The Independent Student Newspaper of St. John's University

The Torch

The Independent Student Newspaper of St. John's University

The Torch

The Independent Student Newspaper of St. John's University

The Torch

Fall on Farms

Sept. 22 may have marked the official end of summer, but just because fall has begun does not mean that everyone should start moving inside. Queens Country Farm Museum is only a short ride down Union Turnpike and a block walk up Little Neck Parkway. At this museum, the arrival of fall means that all the fun can finally start.

The Queens County Farm Museum is a historical landmark, dating back to the year 1697. This farm and museum span more than 47 acres of land and is the only historical farm in New York City. The farm’s mission statement is: “To preserve, restore, and interpret the site. Through educational programs events, museum services, we educate the public as to the significance of Queens County’s agricultural and horticultural past and heighten awareness of present-day agricultural and horticultural practices.”

The farm has been working and providing fresh produce to the Queens area for more than 300 years, but it has only been open to the public since 1975. While the surrounding area and neighborhoods have been built up to accommodate the city’s fast paced lifestyle, this farm is a small picture of what Queens was like 300 years ago. The farm remains dedicated to growing quality, healthy produce without using harsh chemicals.

Instead, they practice habits like crop rotation. The historic farm buildings, greenhouse, vegetable fields, herb garden, orchard and livestock make this a Queens attraction.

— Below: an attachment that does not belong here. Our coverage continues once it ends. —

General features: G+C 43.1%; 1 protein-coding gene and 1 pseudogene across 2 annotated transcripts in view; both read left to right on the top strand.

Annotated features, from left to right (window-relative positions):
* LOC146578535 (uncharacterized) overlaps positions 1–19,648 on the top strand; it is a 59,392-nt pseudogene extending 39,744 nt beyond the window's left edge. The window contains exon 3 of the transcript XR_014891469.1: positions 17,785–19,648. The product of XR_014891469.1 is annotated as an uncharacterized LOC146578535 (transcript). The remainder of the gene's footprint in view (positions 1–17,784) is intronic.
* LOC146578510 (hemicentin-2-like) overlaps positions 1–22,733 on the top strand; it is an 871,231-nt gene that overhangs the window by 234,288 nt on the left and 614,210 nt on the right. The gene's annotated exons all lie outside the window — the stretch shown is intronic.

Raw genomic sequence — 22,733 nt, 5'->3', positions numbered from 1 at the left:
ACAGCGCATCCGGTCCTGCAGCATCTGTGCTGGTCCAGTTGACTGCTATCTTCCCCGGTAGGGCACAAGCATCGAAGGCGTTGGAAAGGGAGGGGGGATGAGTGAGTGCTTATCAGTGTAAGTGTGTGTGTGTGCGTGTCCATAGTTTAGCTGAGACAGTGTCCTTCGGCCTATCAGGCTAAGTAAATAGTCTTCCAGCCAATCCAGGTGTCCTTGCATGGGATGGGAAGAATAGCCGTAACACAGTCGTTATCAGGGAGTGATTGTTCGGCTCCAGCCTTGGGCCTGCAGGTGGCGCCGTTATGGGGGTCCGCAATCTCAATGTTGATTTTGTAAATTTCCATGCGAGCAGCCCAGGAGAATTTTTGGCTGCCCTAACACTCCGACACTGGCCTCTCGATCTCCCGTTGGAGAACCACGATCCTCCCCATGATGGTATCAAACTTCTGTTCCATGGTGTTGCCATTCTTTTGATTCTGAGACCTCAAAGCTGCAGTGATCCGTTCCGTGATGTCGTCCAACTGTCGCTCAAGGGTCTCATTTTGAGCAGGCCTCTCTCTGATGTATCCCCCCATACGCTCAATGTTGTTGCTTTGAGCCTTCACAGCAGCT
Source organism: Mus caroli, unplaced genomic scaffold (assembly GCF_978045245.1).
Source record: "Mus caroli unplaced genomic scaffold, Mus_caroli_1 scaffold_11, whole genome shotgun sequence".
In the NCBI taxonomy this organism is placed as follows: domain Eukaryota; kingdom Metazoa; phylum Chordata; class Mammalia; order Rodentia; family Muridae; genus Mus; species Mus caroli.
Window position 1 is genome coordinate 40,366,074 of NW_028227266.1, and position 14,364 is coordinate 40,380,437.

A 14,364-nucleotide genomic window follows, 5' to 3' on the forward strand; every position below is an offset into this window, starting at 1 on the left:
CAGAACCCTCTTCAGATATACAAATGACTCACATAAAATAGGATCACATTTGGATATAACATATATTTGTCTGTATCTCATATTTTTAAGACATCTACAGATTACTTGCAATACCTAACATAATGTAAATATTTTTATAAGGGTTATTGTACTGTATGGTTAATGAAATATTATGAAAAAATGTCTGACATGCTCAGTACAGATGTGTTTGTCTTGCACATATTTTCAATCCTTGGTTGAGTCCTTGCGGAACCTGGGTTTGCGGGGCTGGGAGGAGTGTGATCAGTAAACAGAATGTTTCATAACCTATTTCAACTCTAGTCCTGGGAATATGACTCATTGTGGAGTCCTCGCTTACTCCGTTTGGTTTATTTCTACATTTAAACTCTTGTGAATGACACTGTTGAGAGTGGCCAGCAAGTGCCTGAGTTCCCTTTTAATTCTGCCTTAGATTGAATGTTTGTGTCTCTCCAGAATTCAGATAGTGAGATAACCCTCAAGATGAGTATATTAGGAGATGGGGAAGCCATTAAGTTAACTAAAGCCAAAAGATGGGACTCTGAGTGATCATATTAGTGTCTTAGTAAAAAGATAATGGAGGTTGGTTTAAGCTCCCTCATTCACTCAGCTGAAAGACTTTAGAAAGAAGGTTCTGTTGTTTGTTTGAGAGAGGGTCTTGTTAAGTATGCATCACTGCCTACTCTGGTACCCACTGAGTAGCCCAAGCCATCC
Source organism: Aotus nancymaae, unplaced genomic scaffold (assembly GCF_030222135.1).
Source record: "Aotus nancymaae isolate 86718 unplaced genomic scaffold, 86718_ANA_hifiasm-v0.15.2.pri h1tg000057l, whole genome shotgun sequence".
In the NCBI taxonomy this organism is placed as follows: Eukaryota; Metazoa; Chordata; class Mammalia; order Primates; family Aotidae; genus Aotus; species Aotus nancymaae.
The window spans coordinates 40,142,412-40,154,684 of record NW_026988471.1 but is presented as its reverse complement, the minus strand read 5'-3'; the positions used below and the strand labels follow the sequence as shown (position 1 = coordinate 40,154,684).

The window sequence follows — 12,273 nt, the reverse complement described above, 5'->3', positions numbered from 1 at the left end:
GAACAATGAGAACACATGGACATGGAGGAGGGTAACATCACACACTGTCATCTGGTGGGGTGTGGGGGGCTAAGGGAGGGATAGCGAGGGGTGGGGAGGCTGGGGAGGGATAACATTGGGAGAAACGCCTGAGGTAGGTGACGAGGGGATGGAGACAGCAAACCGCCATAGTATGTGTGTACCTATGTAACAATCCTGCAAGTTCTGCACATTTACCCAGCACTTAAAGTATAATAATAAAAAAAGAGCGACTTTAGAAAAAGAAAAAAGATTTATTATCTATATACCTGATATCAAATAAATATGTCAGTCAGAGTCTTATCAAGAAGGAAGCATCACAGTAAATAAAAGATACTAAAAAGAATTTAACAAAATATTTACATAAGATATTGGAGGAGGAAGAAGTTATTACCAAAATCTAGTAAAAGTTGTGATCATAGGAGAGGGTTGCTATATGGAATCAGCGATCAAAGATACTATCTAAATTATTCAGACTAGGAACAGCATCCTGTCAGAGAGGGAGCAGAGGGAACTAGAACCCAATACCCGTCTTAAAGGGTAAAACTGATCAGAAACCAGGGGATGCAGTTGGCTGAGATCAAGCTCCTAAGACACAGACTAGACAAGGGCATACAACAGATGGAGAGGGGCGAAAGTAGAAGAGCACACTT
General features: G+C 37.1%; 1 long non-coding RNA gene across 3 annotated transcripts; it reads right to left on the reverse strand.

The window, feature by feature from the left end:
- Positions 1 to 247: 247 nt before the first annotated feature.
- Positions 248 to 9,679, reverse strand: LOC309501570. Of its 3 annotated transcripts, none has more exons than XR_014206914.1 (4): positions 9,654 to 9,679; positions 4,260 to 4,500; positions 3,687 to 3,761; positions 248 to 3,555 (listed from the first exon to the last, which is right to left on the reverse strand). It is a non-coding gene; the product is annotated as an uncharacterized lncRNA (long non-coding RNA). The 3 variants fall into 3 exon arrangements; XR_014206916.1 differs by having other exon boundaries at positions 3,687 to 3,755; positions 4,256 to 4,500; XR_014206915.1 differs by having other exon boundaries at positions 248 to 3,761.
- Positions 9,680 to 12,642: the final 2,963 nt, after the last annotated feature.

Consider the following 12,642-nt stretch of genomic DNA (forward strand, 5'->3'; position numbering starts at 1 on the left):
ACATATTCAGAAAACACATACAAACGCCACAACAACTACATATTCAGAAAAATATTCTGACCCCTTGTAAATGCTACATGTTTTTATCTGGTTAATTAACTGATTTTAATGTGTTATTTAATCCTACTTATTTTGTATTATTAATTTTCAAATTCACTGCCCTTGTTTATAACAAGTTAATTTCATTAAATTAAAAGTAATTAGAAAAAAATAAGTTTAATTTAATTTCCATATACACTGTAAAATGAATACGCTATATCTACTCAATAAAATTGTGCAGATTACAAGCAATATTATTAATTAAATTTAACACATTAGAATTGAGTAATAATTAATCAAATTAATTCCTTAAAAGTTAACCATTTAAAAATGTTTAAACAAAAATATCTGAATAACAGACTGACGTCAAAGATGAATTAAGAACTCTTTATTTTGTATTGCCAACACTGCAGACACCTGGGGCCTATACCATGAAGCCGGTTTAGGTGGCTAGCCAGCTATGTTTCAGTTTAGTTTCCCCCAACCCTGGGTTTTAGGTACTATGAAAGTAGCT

Sept. 19 of this year kicked off their 27th Annual Fall Festival. Every Saturday and Sunday until Nov. 1 from 11 a.m. to 4:30 p.m., this farm is open to the public. Visitors can enjoy pumpkin picking, hayrides, animal feedings, and the farm’s main attraction, a three acre corn “maize”.

Before visitors begin the walk through this “amazing maize maze” they are given a talk about how the maze works. The farm workers then give participants a piece of paper with numbered boxes and explain that throughout the maze they will find small pieces of paper and tape dispensers. These pieces of paper are the pieces to the puzzle of the map. Some people take their chances and do not bother with the map pieces; they just wander around the maze, trying to find a way out.

The farm also hosts an event called “Maize by the Moonlight,” where the maze is open until 9 p.m., allowing visitors to experience the puzzle at night. “Maize by the Moonlight” happens this year on Oct. 10 and Oct. 17.

Before participants begin, workers clock their cards to measure how long it takes them to finish the maze. Since some people are stuck in the maze longer than they would have hoped, they have people in towers throughout the maze to help. However, these helpers will only give hints if participants play along and say the given farm-friendly phrases that are provided with during the instructions.

If there is one specific day to go, it is Sunday, Oct. 4, the annual Apple Festival. At this festival there are different varieties of fresh apples from upstate New York sold, fresh pressed apple cider is available, and the nation’s biggest apple cobbler is baked right there on the farm. Once people step foot onto the farm, the smell of the apple cobbler is enough to make them stay there all day. The maze, hayrides and pumpkin picking are still open during the festival making it a great day to get outside, enjoy the weather and take advantage of everything that the farm has to offer.

Going to the Queens County Farm Museum is a perfect way to escape for a little while without traveling far or spending a lot of money. Admission into the farm is free, and admission into the corn maze is only $8. All people, old and young, are bound to have a fun time at this local farm museum.

Queens County Farm Museum
73-50 Little Neck Parkway
Floral Park, NY 11004-1129
(718) 347-3276

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